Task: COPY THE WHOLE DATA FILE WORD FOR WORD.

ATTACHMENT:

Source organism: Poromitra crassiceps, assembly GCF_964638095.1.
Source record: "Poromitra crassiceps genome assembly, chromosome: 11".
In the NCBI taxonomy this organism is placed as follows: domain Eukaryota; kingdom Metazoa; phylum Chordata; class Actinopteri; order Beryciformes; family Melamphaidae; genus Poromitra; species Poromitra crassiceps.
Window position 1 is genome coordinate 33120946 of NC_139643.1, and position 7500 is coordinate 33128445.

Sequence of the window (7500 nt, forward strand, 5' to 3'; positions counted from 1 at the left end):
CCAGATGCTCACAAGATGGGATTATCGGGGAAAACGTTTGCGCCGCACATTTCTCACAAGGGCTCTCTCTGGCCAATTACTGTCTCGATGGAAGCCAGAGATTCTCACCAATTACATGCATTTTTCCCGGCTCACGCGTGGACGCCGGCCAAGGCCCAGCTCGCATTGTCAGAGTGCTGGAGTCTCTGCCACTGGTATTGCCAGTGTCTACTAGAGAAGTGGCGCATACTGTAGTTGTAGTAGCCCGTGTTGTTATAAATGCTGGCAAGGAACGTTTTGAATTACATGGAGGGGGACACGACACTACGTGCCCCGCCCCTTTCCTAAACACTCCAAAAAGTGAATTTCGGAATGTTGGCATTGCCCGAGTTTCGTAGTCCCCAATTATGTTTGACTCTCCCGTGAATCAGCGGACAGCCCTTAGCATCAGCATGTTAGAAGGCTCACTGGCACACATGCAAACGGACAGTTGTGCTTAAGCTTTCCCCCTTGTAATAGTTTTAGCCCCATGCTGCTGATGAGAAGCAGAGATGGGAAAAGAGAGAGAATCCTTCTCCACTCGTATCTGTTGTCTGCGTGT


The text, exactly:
Source organism: Poromitra crassiceps, assembly GCF_964638095.1.
Source record: "Poromitra crassiceps genome assembly, chromosome: 11".
In the NCBI taxonomy this organism is placed as follows: domain Eukaryota; kingdom Metazoa; phylum Chordata; class Actinopteri; order Beryciformes; family Melamphaidae; genus Poromitra; species Poromitra crassiceps.
Window position 1 is genome coordinate 33120946 of NC_139643.1, and position 7500 is coordinate 33128445.

Sequence of the window (7500 nt, forward strand, 5' to 3'; positions counted from 1 at the left end):
CCAGATGCTCACAAGATGGGATTATCGGGGAAAACGTTTGCGCCGCACATTTCTCACAAGGGCTCTCTCTGGCCAATTACTGTCTCGATGGAAGCCAGAGATTCTCACCAATTACATGCATTTTTCCCGGCTCACGCGTGGACGCCGGCCAAGGCCCAGCTCGCATTGTCAGAGTGCTGGAGTCTCTGCCACTGGTATTGCCAGTGTCTACTAGAGAAGTGGCGCATACTGTAGTTGTAGTAGCCCGTGTTGTTATAAATGCTGGCAAGGAACGTTTTGAATTACATGGAGGGGGACACGACACTACGTGCCCCGCCCCTTTCCTAAACACTCCAAAAAGTGAATTTCGGAATGTTGGCATTGCCCGAGTTTCGTAGTCCCCAATTATGTTTGACTCTCCCGTGAATCAGCGGACAGCCCTTAGCATCAGCATGTTAGAAGGCTCACTGGCACACATGCAAACGGACAGTTGTGCTTAAGCTTTCCCCCTTGTAATAGTTTTAGCCCCATGCTGCTGATGAGAAGCAGAGATGGGAAAAGAGAGAGAATCCTTCTCCACTCGTATCTGTTGTCTGCGTGT